Nothing Says Transparency Like Thick, Sweet Crude
I’m working through a few things about oil in Azerbaijan right now. There are various avenues this can go down. First, there’s the IMF discussing how oil cannot be the future of Azerbaijan’s economy. Then there are the recent developments regarding the Baku-Tbilisi-Ceyhan and the Nabucco pipeline agreement with Turkey.
A few interesting things have come up about how oil and gas are managed in Azerbaijan, including their standing with the Extractive Industries Transparency Initiative (EITI) and recent reports filed by the State Oil Company of the Azerbaijan Republic (SOCAR). Wikipedia has a brief piece on the EITI:
The Extractive Industries Transparency Initiative (EITI) increases transparency over payments by companies to governments and to government-linked entities, as well as transparency over revenues by those host country governments. It was announced by Tony Blair, the then-Prime Minister of the United Kingdom, at the World Summit on Sustainable Development in Johannesburg, South Africa in September 2002.
And you can find Azerbaijan’s first Validation Report on the EITI website. You’ll notice also that Azerbaijan is listed as one of two countries that have complied with EITI standards, along with Liberia. This is particularly interesting for a country who’s most recent annual reports from the government, SOCAR, and State Oil Fund (ARDNF) all contain some rather significant differences:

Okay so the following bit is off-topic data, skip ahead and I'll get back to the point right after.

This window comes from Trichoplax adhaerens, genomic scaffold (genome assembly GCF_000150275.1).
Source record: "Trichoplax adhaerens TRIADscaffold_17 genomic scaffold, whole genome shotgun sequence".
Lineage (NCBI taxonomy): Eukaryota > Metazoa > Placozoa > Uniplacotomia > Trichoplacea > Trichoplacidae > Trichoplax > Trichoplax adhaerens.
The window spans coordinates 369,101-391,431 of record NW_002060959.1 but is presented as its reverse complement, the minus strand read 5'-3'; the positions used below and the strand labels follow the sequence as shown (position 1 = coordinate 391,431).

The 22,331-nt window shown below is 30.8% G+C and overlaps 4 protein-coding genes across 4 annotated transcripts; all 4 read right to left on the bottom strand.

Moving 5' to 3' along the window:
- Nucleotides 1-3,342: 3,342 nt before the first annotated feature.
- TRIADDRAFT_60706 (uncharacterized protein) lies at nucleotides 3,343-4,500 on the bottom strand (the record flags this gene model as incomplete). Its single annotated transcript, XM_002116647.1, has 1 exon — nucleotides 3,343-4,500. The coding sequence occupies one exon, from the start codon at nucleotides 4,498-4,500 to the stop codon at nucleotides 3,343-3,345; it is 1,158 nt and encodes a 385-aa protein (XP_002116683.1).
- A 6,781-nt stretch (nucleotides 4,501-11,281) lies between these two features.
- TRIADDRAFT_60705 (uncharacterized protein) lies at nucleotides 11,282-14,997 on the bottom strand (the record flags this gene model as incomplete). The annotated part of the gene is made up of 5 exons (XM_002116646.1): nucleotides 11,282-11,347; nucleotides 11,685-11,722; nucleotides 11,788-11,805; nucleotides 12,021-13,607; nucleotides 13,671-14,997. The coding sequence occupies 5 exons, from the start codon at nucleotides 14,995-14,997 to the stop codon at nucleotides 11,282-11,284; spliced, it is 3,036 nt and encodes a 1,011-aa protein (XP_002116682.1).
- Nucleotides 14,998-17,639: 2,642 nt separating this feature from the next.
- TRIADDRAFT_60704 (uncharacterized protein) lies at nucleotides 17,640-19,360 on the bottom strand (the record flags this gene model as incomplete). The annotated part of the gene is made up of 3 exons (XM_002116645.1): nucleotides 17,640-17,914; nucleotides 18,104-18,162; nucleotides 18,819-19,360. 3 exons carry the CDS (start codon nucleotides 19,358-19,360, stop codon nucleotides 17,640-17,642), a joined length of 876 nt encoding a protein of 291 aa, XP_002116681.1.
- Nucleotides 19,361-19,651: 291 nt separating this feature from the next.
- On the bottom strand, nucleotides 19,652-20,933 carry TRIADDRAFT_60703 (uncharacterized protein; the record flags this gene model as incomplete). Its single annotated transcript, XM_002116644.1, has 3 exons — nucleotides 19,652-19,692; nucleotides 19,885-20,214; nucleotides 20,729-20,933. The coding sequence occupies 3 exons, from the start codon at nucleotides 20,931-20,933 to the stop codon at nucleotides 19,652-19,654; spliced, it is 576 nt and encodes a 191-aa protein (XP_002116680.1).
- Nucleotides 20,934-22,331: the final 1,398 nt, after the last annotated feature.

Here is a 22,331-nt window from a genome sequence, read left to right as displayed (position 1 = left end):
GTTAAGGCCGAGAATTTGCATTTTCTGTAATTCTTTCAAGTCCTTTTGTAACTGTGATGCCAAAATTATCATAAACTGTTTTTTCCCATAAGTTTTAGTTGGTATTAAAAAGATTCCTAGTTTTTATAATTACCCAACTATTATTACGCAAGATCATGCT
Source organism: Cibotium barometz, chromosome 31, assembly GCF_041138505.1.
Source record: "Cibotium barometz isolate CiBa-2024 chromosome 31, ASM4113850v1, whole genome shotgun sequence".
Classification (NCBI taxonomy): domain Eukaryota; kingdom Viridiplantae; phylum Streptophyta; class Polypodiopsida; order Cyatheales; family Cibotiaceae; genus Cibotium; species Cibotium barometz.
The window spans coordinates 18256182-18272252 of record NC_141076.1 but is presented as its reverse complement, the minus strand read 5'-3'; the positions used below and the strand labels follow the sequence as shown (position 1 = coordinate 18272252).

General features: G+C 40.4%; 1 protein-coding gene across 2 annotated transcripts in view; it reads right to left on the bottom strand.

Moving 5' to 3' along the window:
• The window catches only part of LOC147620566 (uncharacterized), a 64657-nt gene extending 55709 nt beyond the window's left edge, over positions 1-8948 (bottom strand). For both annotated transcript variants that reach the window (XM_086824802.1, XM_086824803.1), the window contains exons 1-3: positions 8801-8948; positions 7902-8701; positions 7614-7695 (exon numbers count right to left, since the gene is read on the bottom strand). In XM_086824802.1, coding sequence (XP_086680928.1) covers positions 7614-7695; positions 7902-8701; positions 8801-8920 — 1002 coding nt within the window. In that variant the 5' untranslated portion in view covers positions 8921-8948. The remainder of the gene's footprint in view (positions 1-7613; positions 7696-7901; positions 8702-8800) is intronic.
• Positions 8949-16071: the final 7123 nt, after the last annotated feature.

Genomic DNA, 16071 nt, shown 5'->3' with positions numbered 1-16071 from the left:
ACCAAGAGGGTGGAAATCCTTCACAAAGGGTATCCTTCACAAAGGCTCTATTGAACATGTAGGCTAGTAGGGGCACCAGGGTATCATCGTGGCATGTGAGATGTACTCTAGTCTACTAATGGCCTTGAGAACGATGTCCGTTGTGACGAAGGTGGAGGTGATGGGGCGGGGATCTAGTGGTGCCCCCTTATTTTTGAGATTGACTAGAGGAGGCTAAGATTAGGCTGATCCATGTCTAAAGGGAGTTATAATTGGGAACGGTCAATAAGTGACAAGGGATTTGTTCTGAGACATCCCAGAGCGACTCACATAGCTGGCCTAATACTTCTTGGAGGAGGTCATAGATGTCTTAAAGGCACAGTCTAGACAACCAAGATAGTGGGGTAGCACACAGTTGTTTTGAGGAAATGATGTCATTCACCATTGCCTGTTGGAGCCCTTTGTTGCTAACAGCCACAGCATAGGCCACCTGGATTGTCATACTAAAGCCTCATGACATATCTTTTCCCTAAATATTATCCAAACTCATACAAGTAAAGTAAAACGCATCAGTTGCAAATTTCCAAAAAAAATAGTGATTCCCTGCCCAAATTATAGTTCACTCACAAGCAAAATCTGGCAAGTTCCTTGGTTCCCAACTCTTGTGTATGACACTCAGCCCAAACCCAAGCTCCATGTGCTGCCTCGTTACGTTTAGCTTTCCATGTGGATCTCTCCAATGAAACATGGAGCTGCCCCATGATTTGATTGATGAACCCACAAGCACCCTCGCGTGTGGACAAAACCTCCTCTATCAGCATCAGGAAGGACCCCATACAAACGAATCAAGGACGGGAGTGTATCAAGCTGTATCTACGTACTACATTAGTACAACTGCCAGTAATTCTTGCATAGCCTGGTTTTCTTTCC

…while SOCAR gave its revenues in 2006 from oil extracted within the framework of production-sharing agreements as 924.4 million manats ($1.156 billion), the State Oil Fund put the figure at 929.9 million and the Council of Ministers at 933.7 million….In 2007, the discrepancy between the figures provided by those three agencies was even greater: 1.851 billion manats (SOCAR), 1.799 billion manats (State Oil Fund), and 1.860 billion manats (Council of Ministers)….it was in order to conceal such discrepancies that SOCAR simply omitted any data on revenues in its report for 2008.
It’s true that ARDNF (or SOFAZ, in english) is separate from SOCAR and the government. Yet, the three different organizations should be able to come to a consensus on basic statistics about their most important economic activity. And this certainly doesn’t make them look good. Maybe the ARDNF is transparent and accurate, but that would mean the other two are covering something up, right? That’s a bit disconcerting.